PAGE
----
Click to enlarge. (fixed link.) Very interesting. Okay what this is a frame by frame correction of the original Patterson film to remove the camera movement. After the correction, you can see the actual subject of the video more like it would have appeared to the viewer without a camera. I think you might be able to make a suit like this by saving your own hair for a few years and gluing it to a costume … then again, the muscles on the thing look real as it walks.
The Patterson-Gimlin film (also referred to as simply the Patterson film) is a short motion picture of an unidentified subject filmed on October 20, 1967 by Roger Patterson and Robert Gimlin who claimed the film was a genuine recording of a Bigfoot. The film has been subjected to many attempts both to debunk and authenticate it. Some qualified scientists have judged the film a hoax with a man in an ape suit, but other scientists contend the film depicts a cryptid, or animal unknown to science.
Both men have always dismissed allegations that they had hoaxed the footage by filming a man wearing an ape suit; in fact Patterson, who died of cancer in 1972, swore on his death bed that the footage was authentic and he had encountered and filmed a large bipedal animal unknown to science. Allegedly Patterson had confessed to the owner of Yakima camera store that he hoaxed the film to generate money for his wife, since he was dying of cancer. His friend and business associate, Gimlin, has always denied being involved in any part of a possible hoax with Patterson and claims that that he and his partner had encountered a real Bigfoot. However, he avoided publicly discussing the subject for many years until about the year 2000 when he began giving interviews and making appearances at Bigfoot conferences. – wiki
Here is more from wiki about the camera and film speed in response to the comment this animated gif generated:
One fact which complicates discussion of the Patterson film is that Patterson says he normally filmed at 24 frames per second, but in his haste to capture the Bigfoot on film, he did not note the camera’s setting. His Cine-Kodak K-100 camera had markings on its continuously variable dial of 16, 24, 32, 48, and 64 frames per second and was capable of filming at any frame speed within this range. The speed of the film is important because, as Napier writes, “if the movie was filmed at 24 frame/s then the creature’s walk cannot be distinguished from a normal human walk. If it was filmed at 16 or 18 frame/s, there are a number of important respects in which it is quite unlike man’s gait” (Napier, 94 [2nd printing]). Unfortunately, the film is so shaky that it is difficult to be certain which speed is correct.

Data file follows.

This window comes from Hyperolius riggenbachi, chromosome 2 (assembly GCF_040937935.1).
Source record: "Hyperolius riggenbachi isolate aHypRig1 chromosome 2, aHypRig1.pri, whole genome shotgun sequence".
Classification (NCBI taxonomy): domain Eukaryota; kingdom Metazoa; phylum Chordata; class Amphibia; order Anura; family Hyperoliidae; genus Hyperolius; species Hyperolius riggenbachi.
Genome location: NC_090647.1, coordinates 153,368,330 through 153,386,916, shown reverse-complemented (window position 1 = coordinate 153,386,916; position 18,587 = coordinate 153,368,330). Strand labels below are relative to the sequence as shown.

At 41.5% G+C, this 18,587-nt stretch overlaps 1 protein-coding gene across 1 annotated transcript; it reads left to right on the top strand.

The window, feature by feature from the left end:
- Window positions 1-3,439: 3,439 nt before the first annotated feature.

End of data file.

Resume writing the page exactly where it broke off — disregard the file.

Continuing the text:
Krantz argues, based on an analysis by Igor Bourtsev, that since Patterson’s height is known, a reasonable calculation can be made of his pace. This running pace can be synchronized with the regular bounces in the initial jumpy portions of the film that were caused by each fast step Patterson took to approach the creature. Based on this analysis, Krantz argues that a speed of 24 frames per second can be quickly dismissed and that “[w]e may safely rule out 16 frames per second and accept the speed of 18.”
Dahinden stated that “the footage of the horses prior to the Bigfoot film looks jerky and unnatural when projected at 24 frame/s” (Perez, 21). And Dahinden experimented at the film site by having people walk rapidly over the creature’s path and reported: “None of us … could walk that distance in 40 seconds [952 frames / 24 frame/s = 39.6], … so I eliminated 24 frame/s” (Perez, 21). … – wiki
This from BFRO:
The Patterson footage has never been debunked as a hoax. No one has ever demonstrated how it was done. Neither the original “costume,” nor a matching costume, has ever been presented by honest skeptics, nor by various imposters who claim to have worn the costume.
Large amounts of money have been spent trying to make a matching costume. The best Hollywood costume design talents have been brought to the task, but have never succeeded. The British Broadcasting Corporation spent the most money so far. They failed miserably. The side-by-side results are shown below.
I’d have to agree with BRFO on this one. Not even close. Besides the obvious hair length and color differences, look at the muscles in the Patterson creature, and the chest. Also notice that the face looks like a ski mask with a cut out window for the eyes. In the stabalized video the creature does not seem to move in an unnatural way.